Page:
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Have you Experienced Snobbery Against Spectacle?

Discussion in 'General Advice' started by JohnHuntington, Feb 6, 2019.

  1. urban79

    urban79 Active Member

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    The biggest thing I struggle with regarding this is to have enough stuff for the cast that does show up... At times there's lots of base painting to be done, but not everyone has the requisite skillset (or inclination) to become more advanced in it. I find I have a core group of both actors and techs who are very good - our lead scenic charge artists are also the leads in the musical - it's harder to deal with the 20 others that show up...
     
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  2. TimMc

    TimMc Well-Known Member

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    In a school we aim for "education" of the students. IMNSHO the production of a play, musical or concert should represent the culmination of some level of advancement as well as participation. Its the difference between "we'll announce a show and learn along the way" and "we're gonna learn stuff and demonstrate that by putting on a show." As you point out not all students arrive with the same level of desire to participate or perhaps the technical or artistic chops. Balancing that is the art of teaching The Arts.

    Back to John's question and thoughs -

    "The Arts," as to benefit the public, would not exist without commercial and/or social patronage. To pretend that either can exist in exclusion is a disservice to both. Visual arts, theater, dance, etc... are driven by creative forces that find support or not. Without support it's a matter of the Bernie Taupin lyric "Take me to the garrets where the artists have died". With support a vibrant and vital symbiosis can take place. When dealing with the snooty or snobby I think the question we should ask ourselves is "how can I have a conversation/relationship with this person that might benefit my artistic industry and community of creators and spectators?"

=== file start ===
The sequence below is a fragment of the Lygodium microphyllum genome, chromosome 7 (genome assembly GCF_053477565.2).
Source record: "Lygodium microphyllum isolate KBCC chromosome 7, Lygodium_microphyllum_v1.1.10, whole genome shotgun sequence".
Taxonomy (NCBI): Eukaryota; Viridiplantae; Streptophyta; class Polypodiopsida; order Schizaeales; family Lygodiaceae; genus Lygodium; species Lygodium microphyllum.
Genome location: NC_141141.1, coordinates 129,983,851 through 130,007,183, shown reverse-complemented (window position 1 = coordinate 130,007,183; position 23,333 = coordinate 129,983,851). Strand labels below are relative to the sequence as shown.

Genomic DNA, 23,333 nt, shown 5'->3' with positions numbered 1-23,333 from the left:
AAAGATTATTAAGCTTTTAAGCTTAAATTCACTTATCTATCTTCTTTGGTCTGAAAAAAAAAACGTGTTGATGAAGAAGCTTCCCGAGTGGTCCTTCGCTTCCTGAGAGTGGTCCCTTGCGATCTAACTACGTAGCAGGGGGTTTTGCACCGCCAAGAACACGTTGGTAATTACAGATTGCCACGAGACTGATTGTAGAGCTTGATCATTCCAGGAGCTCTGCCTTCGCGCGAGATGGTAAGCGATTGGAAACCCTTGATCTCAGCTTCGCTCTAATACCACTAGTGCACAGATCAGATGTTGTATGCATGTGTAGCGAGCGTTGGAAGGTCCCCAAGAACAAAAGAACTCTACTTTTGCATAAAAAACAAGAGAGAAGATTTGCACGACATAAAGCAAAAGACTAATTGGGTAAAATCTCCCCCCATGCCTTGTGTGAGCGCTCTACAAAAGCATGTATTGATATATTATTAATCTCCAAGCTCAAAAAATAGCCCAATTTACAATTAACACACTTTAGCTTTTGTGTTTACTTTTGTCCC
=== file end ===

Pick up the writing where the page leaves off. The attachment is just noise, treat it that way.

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  3. Footer

    Footer Senior Team Senior Team Premium Member

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    I argued this point once in my BFA program. I wanted to go work at the road house on campus not attached to the theatre dept for a bus and truck that was coming in. Load in was during the day and I'd miss some shop time or something. I was told "you don't need to learn how to do that, our goal is to teach you so you don't have to do that kinda thing". When I pointed out that our program had produced 10+ full time working technicians and zero full designer in the last 5 years I was told that was no reflection on the program. Jump forward 2 years I skipped out on a day of class unapproved to go do an in/show/out for 20+ truck arena show. For those hours I missed the dept. TD decided to fail me for shop that semester... once again citing "you don't need to learn that stuff".

    Now I run a 2 venue road house producing 200-250 events a year full time, with state benefits, and easily make twice what the professors at my college make.... plus have more design work then I can handle on the side.

    We all can't be designers. Many "professional" designers I know also have a teaching gig in order to make ends meet. A lot of my freinds who did go grab their MFA are already back teaching.... some never even ventured out into the real world. Its one of the reasons that the way "college theatre" is produced happens. I still wish someone woulld have showed me Tait or something like that when I was 17 and followed that up with "want to do this? go to school for engineering".
     
  4. JohnHuntington

    JohnHuntington Active Member

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    Wow, this is exactly what I was talking about. If you don't mind telling, what year was this?

    Hear, hear!

    Thanks!

    John
     
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  5. Marcus Petrella

    Marcus Petrella Member